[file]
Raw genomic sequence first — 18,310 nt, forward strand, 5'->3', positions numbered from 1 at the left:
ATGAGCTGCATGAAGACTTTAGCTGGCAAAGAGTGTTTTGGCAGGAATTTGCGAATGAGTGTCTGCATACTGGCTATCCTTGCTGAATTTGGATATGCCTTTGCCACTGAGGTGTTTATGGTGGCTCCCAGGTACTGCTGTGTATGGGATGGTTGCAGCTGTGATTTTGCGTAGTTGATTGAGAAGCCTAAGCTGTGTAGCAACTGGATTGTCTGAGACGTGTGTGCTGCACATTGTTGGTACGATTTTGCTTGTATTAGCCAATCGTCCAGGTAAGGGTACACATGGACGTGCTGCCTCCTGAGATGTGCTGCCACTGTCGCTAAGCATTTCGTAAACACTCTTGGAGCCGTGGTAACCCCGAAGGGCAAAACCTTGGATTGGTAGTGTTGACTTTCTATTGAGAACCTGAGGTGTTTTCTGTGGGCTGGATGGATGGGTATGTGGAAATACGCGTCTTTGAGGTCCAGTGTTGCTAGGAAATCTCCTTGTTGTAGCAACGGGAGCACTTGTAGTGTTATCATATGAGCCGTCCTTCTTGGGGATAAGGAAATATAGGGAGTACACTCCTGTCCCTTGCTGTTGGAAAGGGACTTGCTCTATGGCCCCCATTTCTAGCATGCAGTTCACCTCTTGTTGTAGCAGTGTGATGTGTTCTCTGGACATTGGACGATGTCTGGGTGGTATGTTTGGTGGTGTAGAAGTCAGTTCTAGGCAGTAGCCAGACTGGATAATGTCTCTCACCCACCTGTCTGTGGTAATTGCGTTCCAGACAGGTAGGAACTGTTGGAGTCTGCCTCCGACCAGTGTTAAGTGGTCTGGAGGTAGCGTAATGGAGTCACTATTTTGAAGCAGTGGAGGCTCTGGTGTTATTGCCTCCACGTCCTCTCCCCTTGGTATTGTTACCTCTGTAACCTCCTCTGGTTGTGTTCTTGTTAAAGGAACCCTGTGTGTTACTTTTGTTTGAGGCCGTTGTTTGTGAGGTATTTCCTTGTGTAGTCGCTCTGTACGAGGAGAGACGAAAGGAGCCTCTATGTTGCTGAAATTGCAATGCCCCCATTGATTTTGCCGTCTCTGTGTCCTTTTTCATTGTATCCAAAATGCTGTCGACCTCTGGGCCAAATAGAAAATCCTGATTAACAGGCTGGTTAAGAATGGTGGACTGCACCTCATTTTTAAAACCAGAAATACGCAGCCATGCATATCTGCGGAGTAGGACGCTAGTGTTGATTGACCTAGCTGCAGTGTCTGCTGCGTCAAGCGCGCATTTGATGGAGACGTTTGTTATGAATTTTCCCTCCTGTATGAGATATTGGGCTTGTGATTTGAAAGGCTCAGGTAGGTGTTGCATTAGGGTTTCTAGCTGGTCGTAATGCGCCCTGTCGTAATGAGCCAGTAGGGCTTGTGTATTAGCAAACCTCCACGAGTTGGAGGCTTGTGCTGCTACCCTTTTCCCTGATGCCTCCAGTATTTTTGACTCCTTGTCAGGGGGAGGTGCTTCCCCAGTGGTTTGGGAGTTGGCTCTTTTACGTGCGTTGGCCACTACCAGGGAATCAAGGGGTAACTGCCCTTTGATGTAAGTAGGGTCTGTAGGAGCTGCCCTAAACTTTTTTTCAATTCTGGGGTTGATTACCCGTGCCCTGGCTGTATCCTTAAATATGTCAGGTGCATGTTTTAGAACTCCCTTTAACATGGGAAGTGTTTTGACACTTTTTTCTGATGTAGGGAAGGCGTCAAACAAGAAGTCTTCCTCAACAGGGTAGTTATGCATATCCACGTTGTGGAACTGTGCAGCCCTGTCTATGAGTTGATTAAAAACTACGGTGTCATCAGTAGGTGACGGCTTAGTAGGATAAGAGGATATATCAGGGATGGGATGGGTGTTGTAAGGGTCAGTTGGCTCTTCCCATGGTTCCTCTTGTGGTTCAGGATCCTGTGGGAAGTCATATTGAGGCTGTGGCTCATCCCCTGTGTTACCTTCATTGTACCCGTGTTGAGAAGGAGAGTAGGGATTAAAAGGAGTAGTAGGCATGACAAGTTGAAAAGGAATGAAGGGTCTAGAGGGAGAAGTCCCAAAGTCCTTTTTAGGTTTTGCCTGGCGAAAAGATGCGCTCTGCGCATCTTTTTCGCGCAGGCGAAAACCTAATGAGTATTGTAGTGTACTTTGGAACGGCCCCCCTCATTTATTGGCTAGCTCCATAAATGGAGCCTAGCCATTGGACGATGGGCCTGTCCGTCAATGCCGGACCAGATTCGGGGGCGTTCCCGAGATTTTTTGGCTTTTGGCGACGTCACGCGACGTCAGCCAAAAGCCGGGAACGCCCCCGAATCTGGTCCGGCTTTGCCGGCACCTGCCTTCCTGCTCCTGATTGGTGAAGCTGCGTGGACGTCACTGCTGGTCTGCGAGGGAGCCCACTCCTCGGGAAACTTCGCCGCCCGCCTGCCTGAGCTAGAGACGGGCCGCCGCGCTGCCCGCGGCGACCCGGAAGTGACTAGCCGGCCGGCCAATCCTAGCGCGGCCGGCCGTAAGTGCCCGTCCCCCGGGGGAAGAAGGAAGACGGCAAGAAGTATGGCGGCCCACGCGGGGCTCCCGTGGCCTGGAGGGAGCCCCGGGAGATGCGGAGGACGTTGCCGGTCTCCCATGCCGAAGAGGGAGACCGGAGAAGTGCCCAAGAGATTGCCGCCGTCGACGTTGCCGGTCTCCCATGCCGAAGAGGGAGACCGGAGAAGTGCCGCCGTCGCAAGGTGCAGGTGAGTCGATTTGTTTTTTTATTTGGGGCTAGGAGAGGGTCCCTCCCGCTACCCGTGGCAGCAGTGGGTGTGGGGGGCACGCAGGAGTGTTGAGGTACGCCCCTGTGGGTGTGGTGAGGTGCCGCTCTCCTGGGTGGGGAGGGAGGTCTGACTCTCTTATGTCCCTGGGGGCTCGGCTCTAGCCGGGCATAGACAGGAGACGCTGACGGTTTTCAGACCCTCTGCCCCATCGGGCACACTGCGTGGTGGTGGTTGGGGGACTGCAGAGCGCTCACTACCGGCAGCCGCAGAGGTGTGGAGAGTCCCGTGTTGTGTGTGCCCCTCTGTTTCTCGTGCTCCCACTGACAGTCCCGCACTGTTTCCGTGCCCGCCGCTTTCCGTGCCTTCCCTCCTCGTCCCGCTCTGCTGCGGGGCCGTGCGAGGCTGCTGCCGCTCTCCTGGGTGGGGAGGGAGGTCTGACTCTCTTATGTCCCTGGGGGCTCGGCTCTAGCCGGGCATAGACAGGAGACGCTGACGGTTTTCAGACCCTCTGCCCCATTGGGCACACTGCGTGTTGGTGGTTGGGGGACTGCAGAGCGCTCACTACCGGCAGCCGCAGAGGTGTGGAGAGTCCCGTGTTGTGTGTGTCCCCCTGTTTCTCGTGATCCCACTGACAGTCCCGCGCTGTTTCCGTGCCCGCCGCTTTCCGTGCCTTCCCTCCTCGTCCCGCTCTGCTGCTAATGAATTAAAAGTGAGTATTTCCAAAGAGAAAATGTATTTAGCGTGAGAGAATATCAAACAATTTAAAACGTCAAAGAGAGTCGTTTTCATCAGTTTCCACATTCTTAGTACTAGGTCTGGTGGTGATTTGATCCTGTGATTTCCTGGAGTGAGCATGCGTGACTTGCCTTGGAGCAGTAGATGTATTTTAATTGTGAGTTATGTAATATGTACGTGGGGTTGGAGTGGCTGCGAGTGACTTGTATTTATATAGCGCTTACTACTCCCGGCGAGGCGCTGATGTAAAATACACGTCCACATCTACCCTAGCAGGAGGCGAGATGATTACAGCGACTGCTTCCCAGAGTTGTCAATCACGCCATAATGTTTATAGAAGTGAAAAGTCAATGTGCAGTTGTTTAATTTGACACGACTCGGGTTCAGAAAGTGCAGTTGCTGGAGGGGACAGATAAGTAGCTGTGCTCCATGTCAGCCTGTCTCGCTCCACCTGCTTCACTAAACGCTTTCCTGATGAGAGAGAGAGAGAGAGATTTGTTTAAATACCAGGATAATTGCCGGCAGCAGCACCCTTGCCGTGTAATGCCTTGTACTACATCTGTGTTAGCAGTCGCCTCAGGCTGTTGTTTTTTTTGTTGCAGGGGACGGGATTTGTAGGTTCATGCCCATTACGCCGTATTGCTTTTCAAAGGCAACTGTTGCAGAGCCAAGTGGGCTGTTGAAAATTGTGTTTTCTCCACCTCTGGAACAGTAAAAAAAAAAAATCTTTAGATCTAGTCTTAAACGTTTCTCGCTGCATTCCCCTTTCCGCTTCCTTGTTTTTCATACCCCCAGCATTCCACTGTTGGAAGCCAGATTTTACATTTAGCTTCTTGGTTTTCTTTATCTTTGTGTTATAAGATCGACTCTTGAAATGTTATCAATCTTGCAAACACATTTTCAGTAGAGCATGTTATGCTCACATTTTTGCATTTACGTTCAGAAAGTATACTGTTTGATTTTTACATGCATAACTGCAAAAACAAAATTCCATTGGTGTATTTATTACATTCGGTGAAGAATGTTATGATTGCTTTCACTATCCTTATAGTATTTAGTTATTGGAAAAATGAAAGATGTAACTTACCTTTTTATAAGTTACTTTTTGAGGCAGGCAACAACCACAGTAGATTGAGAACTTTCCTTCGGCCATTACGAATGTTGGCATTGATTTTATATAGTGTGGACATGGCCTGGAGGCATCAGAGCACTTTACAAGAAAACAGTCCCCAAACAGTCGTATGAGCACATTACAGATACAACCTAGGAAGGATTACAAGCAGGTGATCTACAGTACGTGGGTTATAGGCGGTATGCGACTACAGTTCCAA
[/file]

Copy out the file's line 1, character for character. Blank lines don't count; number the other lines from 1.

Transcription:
Raw genomic sequence first — 18,310 nt, forward strand, 5'->3', positions numbered from 1 at the left: